Bengal, the land that saw some of the great minds in arts, literature and more can’t be left behind when it comes to food. Bengali cuisine as we know is much more than Fish and Rice. This exquisite cuisine that sees the influence of Awadh, Chinese, Armenian and subtly British is today a perfect blend of sweet and spicy flavours. A full meal follows a multi-course tradition where food is served course-wise usually in a specific format, marking it as the only meal of the subcontinent to have evolved such convention. Here’s few of quintessential Bengali dishes that you must try at home.
A simple preparation of potatoes and poppy seeds is always the star on the table. The Posto happens to be one of the common ingredients in the Bengali cuisine, but don’t forget that grinding them to a smooth paste is no child’s play.
All you need is mustard oil, poppy seeds, nigella seeds, green chillies and potato to make Aloo Posto. The rich poppy seeds coating with a hint of green chilli is a delectable delight. It’s is best enjoyed with steamed Rice.
A bitter-sweet medley of several veggies inclusive of Bitter Guard, Eggplant, Green Banana, Potato, Sweet potato, Drumsticks, White radish and Hyacinth Beans, this dish sees a very unique taste.
There is only one exclusive spice that goes into the making of this dish and it’s known as Randhuni. A light tempering with minimal ghee gives that great aroma. It is a delicious accompaniment with hot steamed Rice. It is said that this delicacy originated from Portuguese cuisine. The Shukto acts as a great cooling agent in the hot, humid weather.
Don’t get cheated by the name. It’s no way close to betrayal. Dhokar Dalna is a delicious fried chana dal cakes gently cooked in a thick gravy of Onion Ginger garlic along with cumin seeds, hing, and bay leaf. This lentil cake dish sees a process that’s little time consuming but it is worth the effort. This Bengali speciality can also be cooked the pure satvik, meaning without onion or garlic too. It is best enjoyed with plain white Rice or Lucchi as well.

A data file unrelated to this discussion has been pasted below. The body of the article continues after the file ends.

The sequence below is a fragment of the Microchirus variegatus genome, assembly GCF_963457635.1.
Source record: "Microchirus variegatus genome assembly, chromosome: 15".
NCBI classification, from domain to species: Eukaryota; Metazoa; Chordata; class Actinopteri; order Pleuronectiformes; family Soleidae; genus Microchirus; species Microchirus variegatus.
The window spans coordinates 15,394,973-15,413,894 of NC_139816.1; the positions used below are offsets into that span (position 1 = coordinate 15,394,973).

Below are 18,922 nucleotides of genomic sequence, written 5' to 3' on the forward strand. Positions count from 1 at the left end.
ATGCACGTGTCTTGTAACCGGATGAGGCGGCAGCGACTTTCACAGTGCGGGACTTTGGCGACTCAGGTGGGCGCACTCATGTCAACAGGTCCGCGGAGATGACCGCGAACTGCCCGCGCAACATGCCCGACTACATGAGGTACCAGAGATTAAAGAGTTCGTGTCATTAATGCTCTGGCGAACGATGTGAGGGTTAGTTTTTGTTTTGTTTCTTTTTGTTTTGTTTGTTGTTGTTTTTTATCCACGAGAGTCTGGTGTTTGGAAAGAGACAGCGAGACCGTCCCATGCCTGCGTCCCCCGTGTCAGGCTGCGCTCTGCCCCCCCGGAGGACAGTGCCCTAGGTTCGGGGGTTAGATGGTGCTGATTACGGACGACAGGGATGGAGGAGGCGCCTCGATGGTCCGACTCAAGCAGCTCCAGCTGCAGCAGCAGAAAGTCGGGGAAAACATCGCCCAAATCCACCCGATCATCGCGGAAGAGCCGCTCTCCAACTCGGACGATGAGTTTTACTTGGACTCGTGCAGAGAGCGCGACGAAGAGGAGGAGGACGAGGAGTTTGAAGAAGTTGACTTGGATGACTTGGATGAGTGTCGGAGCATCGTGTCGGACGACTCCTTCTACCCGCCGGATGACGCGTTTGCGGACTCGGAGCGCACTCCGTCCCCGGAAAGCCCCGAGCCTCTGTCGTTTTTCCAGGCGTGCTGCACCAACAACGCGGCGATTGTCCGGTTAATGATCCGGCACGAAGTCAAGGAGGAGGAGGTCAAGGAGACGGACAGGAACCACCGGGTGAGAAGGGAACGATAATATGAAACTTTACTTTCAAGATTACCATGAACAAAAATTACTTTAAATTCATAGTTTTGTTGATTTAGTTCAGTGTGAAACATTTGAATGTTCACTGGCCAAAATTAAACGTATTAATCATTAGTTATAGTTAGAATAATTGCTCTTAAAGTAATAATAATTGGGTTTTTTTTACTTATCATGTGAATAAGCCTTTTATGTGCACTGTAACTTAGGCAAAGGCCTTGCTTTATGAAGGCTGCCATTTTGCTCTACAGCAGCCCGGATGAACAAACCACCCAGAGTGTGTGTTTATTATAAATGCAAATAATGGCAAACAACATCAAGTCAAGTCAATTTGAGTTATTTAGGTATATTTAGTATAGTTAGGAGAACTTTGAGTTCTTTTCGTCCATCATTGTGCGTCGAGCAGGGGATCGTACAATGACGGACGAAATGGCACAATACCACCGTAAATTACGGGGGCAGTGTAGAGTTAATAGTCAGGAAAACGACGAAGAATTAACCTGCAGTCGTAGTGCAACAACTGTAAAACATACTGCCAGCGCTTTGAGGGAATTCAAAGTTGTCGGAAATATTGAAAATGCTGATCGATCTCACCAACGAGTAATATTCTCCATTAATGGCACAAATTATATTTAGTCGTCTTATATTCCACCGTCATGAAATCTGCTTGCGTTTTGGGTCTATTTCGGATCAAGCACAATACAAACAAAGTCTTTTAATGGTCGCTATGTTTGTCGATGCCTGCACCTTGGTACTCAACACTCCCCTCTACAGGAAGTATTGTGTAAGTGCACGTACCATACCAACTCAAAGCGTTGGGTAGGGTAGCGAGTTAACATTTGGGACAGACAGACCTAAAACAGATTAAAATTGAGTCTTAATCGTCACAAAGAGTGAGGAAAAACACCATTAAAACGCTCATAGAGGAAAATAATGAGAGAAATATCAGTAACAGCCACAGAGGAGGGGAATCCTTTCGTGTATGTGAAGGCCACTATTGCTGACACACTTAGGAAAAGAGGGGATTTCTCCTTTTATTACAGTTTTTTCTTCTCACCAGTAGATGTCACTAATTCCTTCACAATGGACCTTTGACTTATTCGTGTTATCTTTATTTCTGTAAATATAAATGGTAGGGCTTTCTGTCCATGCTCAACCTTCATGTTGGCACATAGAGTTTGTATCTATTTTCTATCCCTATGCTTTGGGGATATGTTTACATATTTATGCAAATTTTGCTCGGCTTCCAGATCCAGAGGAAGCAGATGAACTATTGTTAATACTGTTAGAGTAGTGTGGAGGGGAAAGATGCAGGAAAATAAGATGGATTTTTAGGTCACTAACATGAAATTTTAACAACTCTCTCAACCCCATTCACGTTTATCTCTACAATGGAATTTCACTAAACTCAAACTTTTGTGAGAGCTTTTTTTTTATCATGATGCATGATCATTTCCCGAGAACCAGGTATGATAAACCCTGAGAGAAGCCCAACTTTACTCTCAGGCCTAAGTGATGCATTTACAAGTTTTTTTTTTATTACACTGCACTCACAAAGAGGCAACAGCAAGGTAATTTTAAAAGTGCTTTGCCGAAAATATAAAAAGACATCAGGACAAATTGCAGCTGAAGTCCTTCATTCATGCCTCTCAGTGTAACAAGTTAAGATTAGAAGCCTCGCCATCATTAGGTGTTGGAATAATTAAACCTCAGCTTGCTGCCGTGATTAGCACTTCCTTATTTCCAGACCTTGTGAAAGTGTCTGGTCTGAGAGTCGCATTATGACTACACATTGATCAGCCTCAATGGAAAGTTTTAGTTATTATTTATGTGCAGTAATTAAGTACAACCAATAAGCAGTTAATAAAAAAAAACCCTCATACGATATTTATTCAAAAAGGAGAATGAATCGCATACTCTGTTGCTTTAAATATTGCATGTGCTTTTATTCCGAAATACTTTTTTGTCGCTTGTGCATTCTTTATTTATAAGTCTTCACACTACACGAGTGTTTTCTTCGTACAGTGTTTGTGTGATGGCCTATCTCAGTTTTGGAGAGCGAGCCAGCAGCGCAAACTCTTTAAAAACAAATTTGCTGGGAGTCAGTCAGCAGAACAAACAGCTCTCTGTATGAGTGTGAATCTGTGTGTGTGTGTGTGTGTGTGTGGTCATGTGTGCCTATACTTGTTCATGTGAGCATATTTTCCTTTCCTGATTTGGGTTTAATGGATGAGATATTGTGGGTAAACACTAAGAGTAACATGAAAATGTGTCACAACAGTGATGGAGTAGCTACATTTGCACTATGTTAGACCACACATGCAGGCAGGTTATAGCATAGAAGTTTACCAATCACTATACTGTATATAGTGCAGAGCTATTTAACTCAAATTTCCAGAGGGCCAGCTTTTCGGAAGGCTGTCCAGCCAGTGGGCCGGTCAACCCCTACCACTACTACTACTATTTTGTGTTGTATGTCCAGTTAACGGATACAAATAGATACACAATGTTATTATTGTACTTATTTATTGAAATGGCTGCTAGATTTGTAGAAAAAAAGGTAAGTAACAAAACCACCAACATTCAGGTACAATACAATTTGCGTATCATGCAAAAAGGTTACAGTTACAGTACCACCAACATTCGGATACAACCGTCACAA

Cholar Dal or Chana Dal prepared with ghee, coconut and mild other spices with the dash of sweetness is best paired with Lucchi - a deep-fried flatbread.
Lucchi Cholar Dal
It makes for a great sinful breakfast dish. This no onion garlic dal is slightly thicker in consistency. Coconut, raisins and garam masala lifts the flavours in this lentil curry. It is a must-have during Durga Puja. Warm and mellow Cholar Dal topped with golden fried coconut pieces is foodgasm as you dip the Lucchi and take that first bite.
No Bengali meal is complete without Kosha Magsho on the table.
This quintessential Bengali dish sees the technique and patience of slow cooking the gravy over low flame for a very long time to get a rich, dark-brown gravy and melt-in-the-mouth mutton pieces. Don’t forget the darker the colour of the gravy the better, but attaining that dark brownish colour is where the challenge lies. It’s perfect for that lazy Sunday afternoon lunch. Paired with plain white Rice or Lucchi, it’s heaven on a plate. It’s sure shot show-stealer.
The iconic Bengali Prawn Curry cooked delicately in creamy coconut milk with a mild sweet taste is a must at every wedding or any functions. This dish is no rocket science to cook. ‘Malai’ (cream) is a coconut-milk base, which seems to have made its way into Bengali kitchens through contact with Malaysian traders. Either the giant tiger (Bagda) or freshwater (Golda) Prawns with their head attached makes great for this curry. The mild flavours of Gota Gorom Moshla (whole garam masala). Served with rice makes for an authentic Bengali meal.
No Bengali meal is complete without an array of sweets, be it Sandesh, Rosholgolla, Chom Chom et al. But there is nothing in comparison to Mishti Doi, it’s something else. This sweetened yogurt rich light brown texture prepared with caramelized sugar, warm milk and fermented sweet curd. It’s a great after meal delight. The mixture of this humble Mishti Doi is placed in a traditional clay pot for it to settle well. The moisture contained by its porous walls thickens the yoghurt. Adding Nolen Gurer gives it a richer taste.
So, you don't have to go out as you can make these tasty delights at home. Stay safe!
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A former journalist with 11+ experience, is now an eminent home chef in the Ayandrali, is fond of reading about the history of food, travelling to explore different cuisine and more. With her years of practical food knowledge and hands-on cooking experience, Ayandrali is currently teaching in NIFT spreading her culinary knowledge along with keeping up her zest for Travel and Food alive. Her work has also been published in Times of India, Times Food, Food Tak, The Hindu, Mail Today, HuffPost India.
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